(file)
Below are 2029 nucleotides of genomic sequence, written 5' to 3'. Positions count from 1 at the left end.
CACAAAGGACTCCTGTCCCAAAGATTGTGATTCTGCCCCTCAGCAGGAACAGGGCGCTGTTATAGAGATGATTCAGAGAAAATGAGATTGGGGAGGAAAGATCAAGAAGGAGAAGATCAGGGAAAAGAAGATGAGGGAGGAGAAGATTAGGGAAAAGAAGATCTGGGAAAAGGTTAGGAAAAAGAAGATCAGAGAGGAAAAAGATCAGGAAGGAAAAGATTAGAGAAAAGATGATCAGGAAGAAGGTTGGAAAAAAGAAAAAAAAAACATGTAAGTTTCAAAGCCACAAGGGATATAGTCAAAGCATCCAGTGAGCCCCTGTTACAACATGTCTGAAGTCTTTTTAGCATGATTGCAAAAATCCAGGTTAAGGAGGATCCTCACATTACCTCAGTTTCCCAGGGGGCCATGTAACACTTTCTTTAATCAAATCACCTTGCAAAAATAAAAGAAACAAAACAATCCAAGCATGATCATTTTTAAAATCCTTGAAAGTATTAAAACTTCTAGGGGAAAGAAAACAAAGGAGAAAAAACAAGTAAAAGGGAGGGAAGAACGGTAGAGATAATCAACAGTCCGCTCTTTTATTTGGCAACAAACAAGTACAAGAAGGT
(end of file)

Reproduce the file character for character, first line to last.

Below are 2029 nucleotides of genomic sequence, written 5' to 3'. Positions count from 1 at the left end.
CACAAAGGACTCCTGTCCCAAAGATTGTGATTCTGCCCCTCAGCAGGAACAGGGCGCTGTTATAGAGATGATTCAGAGAAAATGAGATTGGGGAGGAAAGATCAAGAAGGAGAAGATCAGGGAAAAGAAGATGAGGGAGGAGAAGATTAGGGAAAAGAAGATCTGGGAAAAGGTTAGGAAAAAGAAGATCAGAGAGGAAAAAGATCAGGAAGGAAAAGATTAGAGAAAAGATGATCAGGAAGAAGGTTGGAAAAAAGAAAAAAAAAACATGTAAGTTTCAAAGCCACAAGGGATATAGTCAAAGCATCCAGTGAGCCCCTGTTACAACATGTCTGAAGTCTTTTTAGCATGATTGCAAAAATCCAGGTTAAGGAGGATCCTCACATTACCTCAGTTTCCCAGGGGGCCATGTAACACTTTCTTTAATCAAATCACCTTGCAAAAATAAAAGAAACAAAACAATCCAAGCATGATCATTTTTAAAATCCTTGAAAGTATTAAAACTTCTAGGGGAAAGAAAACAAAGGAGAAAAAACAAGTAAAAGGGAGGGAAGAACGGTAGAGATAATCAACAGTCCGCTCTTTTATTTGGCAACAAACAAGTACAAGAAGGT